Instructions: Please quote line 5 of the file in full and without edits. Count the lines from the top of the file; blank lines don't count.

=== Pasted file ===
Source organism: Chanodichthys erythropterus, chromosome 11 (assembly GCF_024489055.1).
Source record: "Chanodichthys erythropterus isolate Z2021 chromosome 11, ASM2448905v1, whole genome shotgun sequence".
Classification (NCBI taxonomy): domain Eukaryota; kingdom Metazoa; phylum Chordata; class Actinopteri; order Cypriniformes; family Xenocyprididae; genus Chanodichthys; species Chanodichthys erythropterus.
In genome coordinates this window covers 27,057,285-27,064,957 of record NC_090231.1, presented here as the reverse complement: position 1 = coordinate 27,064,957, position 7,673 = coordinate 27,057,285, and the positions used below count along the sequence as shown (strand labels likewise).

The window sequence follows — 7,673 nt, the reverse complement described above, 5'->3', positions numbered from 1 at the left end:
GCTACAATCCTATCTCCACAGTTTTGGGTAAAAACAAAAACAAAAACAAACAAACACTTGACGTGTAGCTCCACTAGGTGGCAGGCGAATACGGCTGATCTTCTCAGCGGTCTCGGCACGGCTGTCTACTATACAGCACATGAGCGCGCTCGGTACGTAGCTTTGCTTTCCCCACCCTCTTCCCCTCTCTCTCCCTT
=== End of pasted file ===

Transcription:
The window sequence follows — 7,673 nt, the reverse complement described above, 5'->3', positions numbered from 1 at the left end: